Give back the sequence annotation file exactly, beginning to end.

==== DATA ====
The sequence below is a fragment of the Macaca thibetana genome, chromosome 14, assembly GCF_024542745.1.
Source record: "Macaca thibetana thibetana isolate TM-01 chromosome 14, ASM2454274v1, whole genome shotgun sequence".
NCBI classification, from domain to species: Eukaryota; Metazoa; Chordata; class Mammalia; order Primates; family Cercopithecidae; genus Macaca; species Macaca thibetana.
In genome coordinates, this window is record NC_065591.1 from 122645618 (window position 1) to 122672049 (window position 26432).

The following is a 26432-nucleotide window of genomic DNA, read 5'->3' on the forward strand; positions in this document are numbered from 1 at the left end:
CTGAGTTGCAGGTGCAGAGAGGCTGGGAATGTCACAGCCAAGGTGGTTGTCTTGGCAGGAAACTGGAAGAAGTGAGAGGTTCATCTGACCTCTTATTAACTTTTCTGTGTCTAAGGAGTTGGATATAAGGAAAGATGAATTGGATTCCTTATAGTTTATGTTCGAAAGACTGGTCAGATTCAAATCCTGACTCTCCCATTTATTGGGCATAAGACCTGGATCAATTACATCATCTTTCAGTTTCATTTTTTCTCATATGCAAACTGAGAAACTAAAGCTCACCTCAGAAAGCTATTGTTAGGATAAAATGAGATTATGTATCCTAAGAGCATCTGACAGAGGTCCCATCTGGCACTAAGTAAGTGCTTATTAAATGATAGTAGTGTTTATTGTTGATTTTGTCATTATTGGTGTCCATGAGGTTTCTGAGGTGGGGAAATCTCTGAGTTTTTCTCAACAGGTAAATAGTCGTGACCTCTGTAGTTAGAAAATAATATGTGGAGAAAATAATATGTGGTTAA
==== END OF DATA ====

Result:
The sequence below is a fragment of the Macaca thibetana genome, chromosome 14, assembly GCF_024542745.1.
Source record: "Macaca thibetana thibetana isolate TM-01 chromosome 14, ASM2454274v1, whole genome shotgun sequence".
NCBI classification, from domain to species: Eukaryota; Metazoa; Chordata; class Mammalia; order Primates; family Cercopithecidae; genus Macaca; species Macaca thibetana.
In genome coordinates, this window is record NC_065591.1 from 122645618 (window position 1) to 122672049 (window position 26432).

The following is a 26432-nucleotide window of genomic DNA, read 5'->3' on the forward strand; positions in this document are numbered from 1 at the left end:
CTGAGTTGCAGGTGCAGAGAGGCTGGGAATGTCACAGCCAAGGTGGTTGTCTTGGCAGGAAACTGGAAGAAGTGAGAGGTTCATCTGACCTCTTATTAACTTTTCTGTGTCTAAGGAGTTGGATATAAGGAAAGATGAATTGGATTCCTTATAGTTTATGTTCGAAAGACTGGTCAGATTCAAATCCTGACTCTCCCATTTATTGGGCATAAGACCTGGATCAATTACATCATCTTTCAGTTTCATTTTTTCTCATATGCAAACTGAGAAACTAAAGCTCACCTCAGAAAGCTATTGTTAGGATAAAATGAGATTATGTATCCTAAGAGCATCTGACAGAGGTCCCATCTGGCACTAAGTAAGTGCTTATTAAATGATAGTAGTGTTTATTGTTGATTTTGTCATTATTGGTGTCCATGAGGTTTCTGAGGTGGGGAAATCTCTGAGTTTTTCTCAACAGGTAAATAGTCGTGACCTCTGTAGTTAGAAAATAATATGTGGAGAAAATAATATGTGGTTAA